Dellin Betances made his major-league debut as a top prospect in 2011. Here’s how that went for him:
(via Baseball Savant)
You don’t need to know much about that chart to know that Betances was terrible. Beyond struggling with precise location, he struggled with general location, and he looked nothing like a pitcher a team would want to use. He had size and he had heat, but he didn’t have anything else, and there were signs he’d end up nothing but a bust.
In one sense, Betances is back. In another sense, he’s arrived for the first time. Betances now is excelling as a Yankees reliever, and the past no longer has much relevance. He’s changed some parts about his delivery. He’s changed his breaking ball. He’s changed his role, which is the most significant change of all. The things Betances has kept are his size and his heat, but the questions from the past aren’t the questions of today. I’m not sure today there are any questions.
In spring training, Betances had to fight to make the roster, as it turned out he had a fourth-year option. He was more than good enough, though, and since the end of camp he’s taken things to another level. Betances owns baseball’s second-highest strikeout rate. His walks have been perfectly fine, and he’s even managed to keep the ball on the ground. The whole result: Betances is running an xFIP- of 32, where 100 is league average. Put another way, if you add together Betances’ ERA, FIP, and xFIP, you get 4.01. David Price‘s ERA is 4.28.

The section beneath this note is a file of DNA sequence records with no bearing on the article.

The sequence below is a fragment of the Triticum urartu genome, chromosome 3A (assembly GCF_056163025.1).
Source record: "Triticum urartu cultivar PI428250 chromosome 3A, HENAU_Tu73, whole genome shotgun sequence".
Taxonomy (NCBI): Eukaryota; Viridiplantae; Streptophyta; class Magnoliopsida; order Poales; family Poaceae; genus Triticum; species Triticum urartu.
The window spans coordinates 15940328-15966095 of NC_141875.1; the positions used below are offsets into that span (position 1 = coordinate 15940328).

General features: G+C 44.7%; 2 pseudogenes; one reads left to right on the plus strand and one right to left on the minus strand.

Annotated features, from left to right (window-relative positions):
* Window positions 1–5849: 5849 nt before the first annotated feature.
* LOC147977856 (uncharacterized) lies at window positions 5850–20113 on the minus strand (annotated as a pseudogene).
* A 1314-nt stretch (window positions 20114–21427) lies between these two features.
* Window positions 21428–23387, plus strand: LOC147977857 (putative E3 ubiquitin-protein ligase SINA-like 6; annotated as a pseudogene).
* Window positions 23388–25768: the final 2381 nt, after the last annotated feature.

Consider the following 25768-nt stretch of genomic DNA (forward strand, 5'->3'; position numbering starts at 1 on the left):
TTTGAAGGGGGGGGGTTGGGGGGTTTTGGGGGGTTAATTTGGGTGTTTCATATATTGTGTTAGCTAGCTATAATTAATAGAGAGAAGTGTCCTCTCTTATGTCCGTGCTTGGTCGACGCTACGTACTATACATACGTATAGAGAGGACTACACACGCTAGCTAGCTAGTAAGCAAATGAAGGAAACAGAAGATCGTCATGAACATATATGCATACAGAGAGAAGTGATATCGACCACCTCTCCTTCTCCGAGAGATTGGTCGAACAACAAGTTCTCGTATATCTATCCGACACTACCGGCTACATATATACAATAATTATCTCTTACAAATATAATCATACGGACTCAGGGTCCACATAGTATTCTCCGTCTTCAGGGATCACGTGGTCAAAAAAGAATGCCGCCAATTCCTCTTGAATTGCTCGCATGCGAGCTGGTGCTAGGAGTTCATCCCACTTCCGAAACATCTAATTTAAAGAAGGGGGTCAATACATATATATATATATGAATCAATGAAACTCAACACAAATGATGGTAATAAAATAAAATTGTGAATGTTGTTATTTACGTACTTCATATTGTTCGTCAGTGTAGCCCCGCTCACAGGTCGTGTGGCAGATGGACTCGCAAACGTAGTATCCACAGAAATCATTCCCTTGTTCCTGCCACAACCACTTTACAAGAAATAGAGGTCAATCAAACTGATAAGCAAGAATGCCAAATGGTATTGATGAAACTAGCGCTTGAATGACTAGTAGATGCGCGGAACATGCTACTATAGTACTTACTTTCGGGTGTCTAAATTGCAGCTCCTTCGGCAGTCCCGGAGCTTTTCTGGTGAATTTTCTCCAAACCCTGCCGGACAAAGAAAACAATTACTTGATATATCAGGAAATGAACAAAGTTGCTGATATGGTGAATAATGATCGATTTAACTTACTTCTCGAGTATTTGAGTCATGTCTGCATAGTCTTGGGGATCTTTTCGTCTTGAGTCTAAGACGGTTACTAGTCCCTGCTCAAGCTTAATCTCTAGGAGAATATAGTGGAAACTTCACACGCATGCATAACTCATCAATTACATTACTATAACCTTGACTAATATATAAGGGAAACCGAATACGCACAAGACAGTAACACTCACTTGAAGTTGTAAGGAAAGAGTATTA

The numbers might be best described as “stupid-good”, Betances looking like an elite closer in waiting. It was clear a year ago he took quite the liking to bullpen work. As a starter in triple-A, he posted 16 walks and 25 strikeouts in 24 innings. Upon shifting to relief, he posted 28 walks and 93 strikeouts in 65 innings. As a reliever, Betances could throw harder. As a reliever, Betances could shed his troublesome third and fourth pitches. Like many relievers, Betances alternates between two weapons; unlike many relievers, Betances has found his combination to be lethal.
You know about the advantage of the starter-to-reliever transition. Betances has also adjusted his delivery somewhat, these pictures comparing 2011 and 2014:
Betances now is further to the left on the rubber, and these days he’s more consistent and more able to get on top of the ball and throw it down. Betances’ release point has dropped, not so much because of a change in arm angle, but because he’s releasing the ball closer to the plate. He’s flying open less, the obvious result being better command.
And it has to be noted that Betances throws a different breaking ball than he used to. He doesn’t know quite what to call it, but he knows he likes it more than the first thing he had:
Betances said he learned the pitch — whatever it is — in the 2012 Arizona Fall League.
During that regular season, Betances said, he couldn’t throw his curveball for strikes. What’s worse, he said, it was breaking the nail on his right pointer finger, and causing bruising and bleeding from the finger. It all added up to a 6.44 ERA that season — the last he’d spend as a full-time starter.
That fall, teammate Michael O’Brien showed Betances a new way to hold his curveball — adjusting his grip and wrist tilt, Betances said. Betances figured he’d give it a shot, he said, since the cutter he was working on wasn’t getting him anywhere.
How good has that weapon been? Betances used it to great effect in 2013. This year, Betances’ breaking ball has the highest whiff rate of any pitch in baseball that’s been thrown at least 100 times. Out of every ten swings, more than six have missed, and small sample be damned, that stat is extraordinary. The pitch has left batters almost entirely helpless.